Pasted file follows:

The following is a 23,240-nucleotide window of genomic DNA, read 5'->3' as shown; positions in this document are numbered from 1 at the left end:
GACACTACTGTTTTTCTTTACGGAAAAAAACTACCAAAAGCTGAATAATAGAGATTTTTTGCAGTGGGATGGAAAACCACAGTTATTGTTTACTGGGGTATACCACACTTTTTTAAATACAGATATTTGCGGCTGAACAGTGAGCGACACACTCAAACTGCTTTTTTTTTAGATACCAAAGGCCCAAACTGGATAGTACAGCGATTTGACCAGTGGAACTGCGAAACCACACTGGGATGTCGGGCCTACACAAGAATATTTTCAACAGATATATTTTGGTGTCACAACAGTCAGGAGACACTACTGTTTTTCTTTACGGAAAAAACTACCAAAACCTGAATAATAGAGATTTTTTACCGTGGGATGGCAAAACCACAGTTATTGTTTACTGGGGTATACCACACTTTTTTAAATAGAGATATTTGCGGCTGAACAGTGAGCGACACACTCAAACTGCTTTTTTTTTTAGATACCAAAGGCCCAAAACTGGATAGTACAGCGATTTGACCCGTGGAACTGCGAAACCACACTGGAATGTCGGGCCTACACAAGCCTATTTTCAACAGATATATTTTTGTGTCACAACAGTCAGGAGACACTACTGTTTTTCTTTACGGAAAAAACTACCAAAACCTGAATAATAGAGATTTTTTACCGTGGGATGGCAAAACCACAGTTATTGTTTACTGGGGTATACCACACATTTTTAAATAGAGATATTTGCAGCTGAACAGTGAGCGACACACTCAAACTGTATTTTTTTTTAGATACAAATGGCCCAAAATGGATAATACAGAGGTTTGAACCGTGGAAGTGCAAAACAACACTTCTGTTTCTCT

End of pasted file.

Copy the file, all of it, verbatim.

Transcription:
The following is a 23,240-nucleotide window of genomic DNA, read 5'->3' as shown; positions in this document are numbered from 1 at the left end:
GACACTACTGTTTTTCTTTACGGAAAAAAACTACCAAAAGCTGAATAATAGAGATTTTTTGCAGTGGGATGGAAAACCACAGTTATTGTTTACTGGGGTATACCACACTTTTTTAAATACAGATATTTGCGGCTGAACAGTGAGCGACACACTCAAACTGCTTTTTTTTTAGATACCAAAGGCCCAAACTGGATAGTACAGCGATTTGACCAGTGGAACTGCGAAACCACACTGGGATGTCGGGCCTACACAAGAATATTTTCAACAGATATATTTTGGTGTCACAACAGTCAGGAGACACTACTGTTTTTCTTTACGGAAAAAACTACCAAAACCTGAATAATAGAGATTTTTTACCGTGGGATGGCAAAACCACAGTTATTGTTTACTGGGGTATACCACACTTTTTTAAATAGAGATATTTGCGGCTGAACAGTGAGCGACACACTCAAACTGCTTTTTTTTTTAGATACCAAAGGCCCAAAACTGGATAGTACAGCGATTTGACCCGTGGAACTGCGAAACCACACTGGAATGTCGGGCCTACACAAGCCTATTTTCAACAGATATATTTTTGTGTCACAACAGTCAGGAGACACTACTGTTTTTCTTTACGGAAAAAACTACCAAAACCTGAATAATAGAGATTTTTTACCGTGGGATGGCAAAACCACAGTTATTGTTTACTGGGGTATACCACACATTTTTAAATAGAGATATTTGCAGCTGAACAGTGAGCGACACACTCAAACTGTATTTTTTTTTAGATACAAATGGCCCAAAATGGATAATACAGAGGTTTGAACCGTGGAAGTGCAAAACAACACTTCTGTTTCTCT